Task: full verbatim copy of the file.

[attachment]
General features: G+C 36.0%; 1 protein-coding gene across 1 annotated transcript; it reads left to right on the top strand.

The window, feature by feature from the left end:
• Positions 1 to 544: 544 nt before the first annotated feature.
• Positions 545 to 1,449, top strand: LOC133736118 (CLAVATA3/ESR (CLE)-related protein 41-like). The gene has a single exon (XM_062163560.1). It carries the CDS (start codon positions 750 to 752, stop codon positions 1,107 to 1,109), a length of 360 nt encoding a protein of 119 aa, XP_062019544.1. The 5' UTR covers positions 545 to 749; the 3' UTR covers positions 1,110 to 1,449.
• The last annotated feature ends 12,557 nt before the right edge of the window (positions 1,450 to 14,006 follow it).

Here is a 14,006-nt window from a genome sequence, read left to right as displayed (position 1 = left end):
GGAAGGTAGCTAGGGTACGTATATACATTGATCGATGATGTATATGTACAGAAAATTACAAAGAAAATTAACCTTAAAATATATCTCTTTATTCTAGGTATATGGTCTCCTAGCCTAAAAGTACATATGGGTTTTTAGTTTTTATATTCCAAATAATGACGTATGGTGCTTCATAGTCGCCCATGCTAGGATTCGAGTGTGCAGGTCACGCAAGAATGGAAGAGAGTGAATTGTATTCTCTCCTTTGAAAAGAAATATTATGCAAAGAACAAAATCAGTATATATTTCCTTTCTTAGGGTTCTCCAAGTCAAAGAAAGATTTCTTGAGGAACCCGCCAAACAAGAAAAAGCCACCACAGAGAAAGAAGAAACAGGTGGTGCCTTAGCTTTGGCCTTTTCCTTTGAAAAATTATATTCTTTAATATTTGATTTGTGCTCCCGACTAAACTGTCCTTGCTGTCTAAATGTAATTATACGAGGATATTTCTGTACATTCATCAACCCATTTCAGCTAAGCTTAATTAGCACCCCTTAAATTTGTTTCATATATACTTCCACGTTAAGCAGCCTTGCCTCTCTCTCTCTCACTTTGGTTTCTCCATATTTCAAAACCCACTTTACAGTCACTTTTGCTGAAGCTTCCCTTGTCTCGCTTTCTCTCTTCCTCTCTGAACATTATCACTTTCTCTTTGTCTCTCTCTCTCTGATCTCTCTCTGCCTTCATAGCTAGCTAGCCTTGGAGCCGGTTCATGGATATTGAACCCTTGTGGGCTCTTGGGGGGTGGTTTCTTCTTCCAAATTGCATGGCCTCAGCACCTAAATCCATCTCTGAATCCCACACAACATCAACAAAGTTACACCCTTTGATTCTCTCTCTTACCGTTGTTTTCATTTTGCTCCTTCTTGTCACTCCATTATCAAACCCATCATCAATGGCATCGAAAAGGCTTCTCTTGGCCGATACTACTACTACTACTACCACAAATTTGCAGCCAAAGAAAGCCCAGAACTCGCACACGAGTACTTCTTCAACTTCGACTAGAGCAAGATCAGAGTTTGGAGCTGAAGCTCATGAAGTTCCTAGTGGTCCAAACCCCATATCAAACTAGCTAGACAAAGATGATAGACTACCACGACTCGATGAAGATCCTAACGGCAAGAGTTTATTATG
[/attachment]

General features: G+C 36.0%; 1 protein-coding gene across 1 annotated transcript; it reads left to right on the top strand.

The window, feature by feature from the left end:
• Positions 1 to 544: 544 nt before the first annotated feature.
• Positions 545 to 1,449, top strand: LOC133736118 (CLAVATA3/ESR (CLE)-related protein 41-like). The gene has a single exon (XM_062163560.1). It carries the CDS (start codon positions 750 to 752, stop codon positions 1,107 to 1,109), a length of 360 nt encoding a protein of 119 aa, XP_062019544.1. The 5' UTR covers positions 545 to 749; the 3' UTR covers positions 1,110 to 1,449.
• The last annotated feature ends 12,557 nt before the right edge of the window (positions 1,450 to 14,006 follow it).

Here is a 14,006-nt window from a genome sequence, read left to right as displayed (position 1 = left end):
GGAAGGTAGCTAGGGTACGTATATACATTGATCGATGATGTATATGTACAGAAAATTACAAAGAAAATTAACCTTAAAATATATCTCTTTATTCTAGGTATATGGTCTCCTAGCCTAAAAGTACATATGGGTTTTTAGTTTTTATATTCCAAATAATGACGTATGGTGCTTCATAGTCGCCCATGCTAGGATTCGAGTGTGCAGGTCACGCAAGAATGGAAGAGAGTGAATTGTATTCTCTCCTTTGAAAAGAAATATTATGCAAAGAACAAAATCAGTATATATTTCCTTTCTTAGGGTTCTCCAAGTCAAAGAAAGATTTCTTGAGGAACCCGCCAAACAAGAAAAAGCCACCACAGAGAAAGAAGAAACAGGTGGTGCCTTAGCTTTGGCCTTTTCCTTTGAAAAATTATATTCTTTAATATTTGATTTGTGCTCCCGACTAAACTGTCCTTGCTGTCTAAATGTAATTATACGAGGATATTTCTGTACATTCATCAACCCATTTCAGCTAAGCTTAATTAGCACCCCTTAAATTTGTTTCATATATACTTCCACGTTAAGCAGCCTTGCCTCTCTCTCTCTCACTTTGGTTTCTCCATATTTCAAAACCCACTTTACAGTCACTTTTGCTGAAGCTTCCCTTGTCTCGCTTTCTCTCTTCCTCTCTGAACATTATCACTTTCTCTTTGTCTCTCTCTCTCTGATCTCTCTCTGCCTTCATAGCTAGCTAGCCTTGGAGCCGGTTCATGGATATTGAACCCTTGTGGGCTCTTGGGGGGTGGTTTCTTCTTCCAAATTGCATGGCCTCAGCACCTAAATCCATCTCTGAATCCCACACAACATCAACAAAGTTACACCCTTTGATTCTCTCTCTTACCGTTGTTTTCATTTTGCTCCTTCTTGTCACTCCATTATCAAACCCATCATCAATGGCATCGAAAAGGCTTCTCTTGGCCGATACTACTACTACTACTACCACAAATTTGCAGCCAAAGAAAGCCCAGAACTCGCACACGAGTACTTCTTCAACTTCGACTAGAGCAAGATCAGAGTTTGGAGCTGAAGCTCATGAAGTTCCTAGTGGTCCAAACCCCATATCAAACTAGCTAGACAAAGATGATAGACTACCACGACTCGATGAAGATCCTAACGGCAAGAGTTTATTATG